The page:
The European Court of Justice’s decision in Google v. Costeja González appears to compel search engines to remove links to certain impugned search results at the request of individual Europeans (and potentially others beyond Europe’s borders). What is more, Costeja may inadvertently and ironically have the effect of appointing American companies as private censors and arbiters of the European public interest.
Google and other private entities are therefore saddled incomprehensibly with the gargantuan task of determining how to “balance the need for transparency with the need to protect people’s identities,” and Costeja’s failure to provide adequate interpretive guidelines further leads to ad hoc approaches by these companies. In addition, transparency and accountability are notoriously difficult to cultivate when balancing delicate constitutional values, such as freedom of expression and privacy. Indeed, even the constitutional courts and policy makers who typically perform this balancing struggle with it—think of the controversy associated with so-called “judicial activism.” The difficulty skyrockets when the balancers are instead inexperienced and reticent corporate actors, who presumably lack the requisite public legitimacy for such matters, especially when dealing with foreign (non-U.S.) nationals.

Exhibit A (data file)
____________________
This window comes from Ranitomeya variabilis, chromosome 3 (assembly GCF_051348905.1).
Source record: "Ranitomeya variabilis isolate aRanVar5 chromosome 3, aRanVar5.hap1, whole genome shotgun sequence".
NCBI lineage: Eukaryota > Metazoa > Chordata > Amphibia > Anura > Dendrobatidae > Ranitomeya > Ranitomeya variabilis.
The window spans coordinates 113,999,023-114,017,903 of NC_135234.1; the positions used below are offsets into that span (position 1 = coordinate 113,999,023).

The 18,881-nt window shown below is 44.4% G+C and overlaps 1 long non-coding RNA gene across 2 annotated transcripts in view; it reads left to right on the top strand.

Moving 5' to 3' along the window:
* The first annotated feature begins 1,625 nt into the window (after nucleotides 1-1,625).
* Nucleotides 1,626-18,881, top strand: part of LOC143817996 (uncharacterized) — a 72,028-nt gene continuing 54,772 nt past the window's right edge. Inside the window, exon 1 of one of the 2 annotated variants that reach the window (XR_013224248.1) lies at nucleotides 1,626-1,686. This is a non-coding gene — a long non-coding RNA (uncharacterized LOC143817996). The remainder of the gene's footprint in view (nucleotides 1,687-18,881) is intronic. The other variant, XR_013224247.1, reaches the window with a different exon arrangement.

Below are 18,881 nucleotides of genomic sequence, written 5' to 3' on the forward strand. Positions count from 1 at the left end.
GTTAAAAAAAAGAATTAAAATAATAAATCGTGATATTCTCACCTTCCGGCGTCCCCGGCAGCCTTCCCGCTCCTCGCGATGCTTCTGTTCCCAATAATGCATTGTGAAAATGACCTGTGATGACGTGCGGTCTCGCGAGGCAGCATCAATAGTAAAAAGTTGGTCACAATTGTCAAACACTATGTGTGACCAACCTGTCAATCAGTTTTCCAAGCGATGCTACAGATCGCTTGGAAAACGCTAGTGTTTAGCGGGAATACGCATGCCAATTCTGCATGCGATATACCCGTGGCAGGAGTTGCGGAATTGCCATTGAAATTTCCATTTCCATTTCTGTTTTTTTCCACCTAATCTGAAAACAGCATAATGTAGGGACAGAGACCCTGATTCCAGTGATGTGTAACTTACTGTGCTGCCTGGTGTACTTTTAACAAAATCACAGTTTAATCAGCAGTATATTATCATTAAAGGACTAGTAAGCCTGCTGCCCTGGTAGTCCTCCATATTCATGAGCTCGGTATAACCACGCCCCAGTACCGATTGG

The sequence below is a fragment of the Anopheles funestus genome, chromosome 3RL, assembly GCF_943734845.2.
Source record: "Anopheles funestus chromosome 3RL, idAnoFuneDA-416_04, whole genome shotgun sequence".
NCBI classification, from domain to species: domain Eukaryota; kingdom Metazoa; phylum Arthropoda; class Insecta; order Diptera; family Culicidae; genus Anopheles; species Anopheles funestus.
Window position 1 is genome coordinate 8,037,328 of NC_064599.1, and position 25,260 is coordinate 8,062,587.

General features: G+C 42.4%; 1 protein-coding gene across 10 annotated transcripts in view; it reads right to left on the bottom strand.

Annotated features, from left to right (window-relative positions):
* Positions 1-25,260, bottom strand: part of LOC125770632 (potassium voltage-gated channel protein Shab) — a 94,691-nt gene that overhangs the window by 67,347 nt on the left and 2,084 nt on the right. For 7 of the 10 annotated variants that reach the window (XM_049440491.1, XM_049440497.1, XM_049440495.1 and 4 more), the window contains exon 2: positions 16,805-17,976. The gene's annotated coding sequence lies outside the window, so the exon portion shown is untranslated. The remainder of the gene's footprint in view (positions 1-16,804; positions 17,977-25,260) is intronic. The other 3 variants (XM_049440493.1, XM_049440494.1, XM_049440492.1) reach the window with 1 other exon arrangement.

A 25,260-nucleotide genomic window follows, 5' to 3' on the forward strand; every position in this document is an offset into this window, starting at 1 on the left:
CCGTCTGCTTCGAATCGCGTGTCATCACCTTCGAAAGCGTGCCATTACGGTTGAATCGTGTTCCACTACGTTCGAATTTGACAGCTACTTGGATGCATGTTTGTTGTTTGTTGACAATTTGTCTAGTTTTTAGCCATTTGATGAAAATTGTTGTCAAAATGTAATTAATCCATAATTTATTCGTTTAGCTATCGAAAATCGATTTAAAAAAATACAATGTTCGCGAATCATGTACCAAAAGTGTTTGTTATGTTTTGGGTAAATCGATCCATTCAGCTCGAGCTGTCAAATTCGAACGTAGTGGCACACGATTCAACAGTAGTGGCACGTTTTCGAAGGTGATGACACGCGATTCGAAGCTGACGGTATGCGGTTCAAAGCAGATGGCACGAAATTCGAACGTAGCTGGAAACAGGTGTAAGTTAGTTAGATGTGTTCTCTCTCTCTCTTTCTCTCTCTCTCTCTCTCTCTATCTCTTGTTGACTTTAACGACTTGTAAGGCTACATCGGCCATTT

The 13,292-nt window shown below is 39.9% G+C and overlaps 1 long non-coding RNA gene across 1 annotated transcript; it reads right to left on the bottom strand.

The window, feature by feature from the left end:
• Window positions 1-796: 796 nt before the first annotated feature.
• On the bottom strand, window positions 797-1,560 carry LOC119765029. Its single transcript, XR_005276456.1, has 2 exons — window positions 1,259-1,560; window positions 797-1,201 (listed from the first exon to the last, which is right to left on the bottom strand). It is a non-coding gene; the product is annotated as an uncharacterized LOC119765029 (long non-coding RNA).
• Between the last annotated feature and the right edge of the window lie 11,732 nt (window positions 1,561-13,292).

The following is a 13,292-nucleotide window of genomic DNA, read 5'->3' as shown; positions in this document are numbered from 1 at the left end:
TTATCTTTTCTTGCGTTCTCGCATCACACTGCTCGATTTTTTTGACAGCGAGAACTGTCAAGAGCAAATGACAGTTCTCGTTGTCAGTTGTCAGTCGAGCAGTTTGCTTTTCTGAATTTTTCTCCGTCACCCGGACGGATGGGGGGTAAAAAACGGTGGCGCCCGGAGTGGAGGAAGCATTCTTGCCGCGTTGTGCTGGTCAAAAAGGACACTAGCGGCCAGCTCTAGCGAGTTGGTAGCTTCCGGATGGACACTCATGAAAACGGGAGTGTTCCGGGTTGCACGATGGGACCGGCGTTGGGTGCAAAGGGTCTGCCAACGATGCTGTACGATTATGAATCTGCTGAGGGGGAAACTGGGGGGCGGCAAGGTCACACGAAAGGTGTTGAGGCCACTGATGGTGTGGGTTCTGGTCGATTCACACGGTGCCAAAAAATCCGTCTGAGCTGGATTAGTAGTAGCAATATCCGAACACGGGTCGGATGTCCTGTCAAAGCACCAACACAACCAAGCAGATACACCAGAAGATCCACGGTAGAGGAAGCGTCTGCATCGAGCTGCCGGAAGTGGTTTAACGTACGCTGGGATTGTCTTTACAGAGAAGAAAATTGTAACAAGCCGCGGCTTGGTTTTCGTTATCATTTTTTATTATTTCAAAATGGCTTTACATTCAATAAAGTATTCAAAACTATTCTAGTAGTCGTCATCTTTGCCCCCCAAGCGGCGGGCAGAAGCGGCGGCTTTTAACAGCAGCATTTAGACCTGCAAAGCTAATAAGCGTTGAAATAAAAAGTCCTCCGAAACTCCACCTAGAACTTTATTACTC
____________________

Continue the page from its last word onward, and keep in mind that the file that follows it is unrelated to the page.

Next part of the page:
The Costeja decision attempts to paper over the growing divergence between Anglo-American and continental approaches to privacy. Its poor results highlight internal normative contradictions within the continental tradition and illustrate the urgency of re-conceptualizing digital privacy in a more transystemically viable fashion. [Read more…]